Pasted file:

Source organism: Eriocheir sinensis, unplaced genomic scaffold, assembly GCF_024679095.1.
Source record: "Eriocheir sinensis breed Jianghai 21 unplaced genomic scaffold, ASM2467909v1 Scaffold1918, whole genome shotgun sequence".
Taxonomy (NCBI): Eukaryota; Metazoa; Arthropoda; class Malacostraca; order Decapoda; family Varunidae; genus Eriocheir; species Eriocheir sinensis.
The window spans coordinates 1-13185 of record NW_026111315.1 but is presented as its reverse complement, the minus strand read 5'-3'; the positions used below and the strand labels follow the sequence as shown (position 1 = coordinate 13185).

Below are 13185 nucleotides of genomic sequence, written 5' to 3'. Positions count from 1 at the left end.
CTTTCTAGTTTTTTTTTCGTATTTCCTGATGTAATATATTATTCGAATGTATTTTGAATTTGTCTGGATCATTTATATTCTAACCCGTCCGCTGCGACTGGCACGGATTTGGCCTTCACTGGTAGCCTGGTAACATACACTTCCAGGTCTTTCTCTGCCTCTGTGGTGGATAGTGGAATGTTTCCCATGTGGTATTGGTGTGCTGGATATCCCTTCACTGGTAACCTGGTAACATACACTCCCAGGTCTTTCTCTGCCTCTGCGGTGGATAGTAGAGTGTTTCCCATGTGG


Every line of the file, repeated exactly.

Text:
Source organism: Eriocheir sinensis, unplaced genomic scaffold, assembly GCF_024679095.1.
Source record: "Eriocheir sinensis breed Jianghai 21 unplaced genomic scaffold, ASM2467909v1 Scaffold1918, whole genome shotgun sequence".
Taxonomy (NCBI): Eukaryota; Metazoa; Arthropoda; class Malacostraca; order Decapoda; family Varunidae; genus Eriocheir; species Eriocheir sinensis.
The window spans coordinates 1-13185 of record NW_026111315.1 but is presented as its reverse complement, the minus strand read 5'-3'; the positions used below and the strand labels follow the sequence as shown (position 1 = coordinate 13185).

Below are 13185 nucleotides of genomic sequence, written 5' to 3'. Positions count from 1 at the left end.
CTTTCTAGTTTTTTTTTCGTATTTCCTGATGTAATATATTATTCGAATGTATTTTGAATTTGTCTGGATCATTTATATTCTAACCCGTCCGCTGCGACTGGCACGGATTTGGCCTTCACTGGTAGCCTGGTAACATACACTTCCAGGTCTTTCTCTGCCTCTGTGGTGGATAGTGGAATGTTTCCCATGTGGTATTGGTGTGCTGGATATCCCTTCACTGGTAACCTGGTAACATACACTCCCAGGTCTTTCTCTGCCTCTGCGGTGGATAGTAGAGTGTTTCCCATGTGG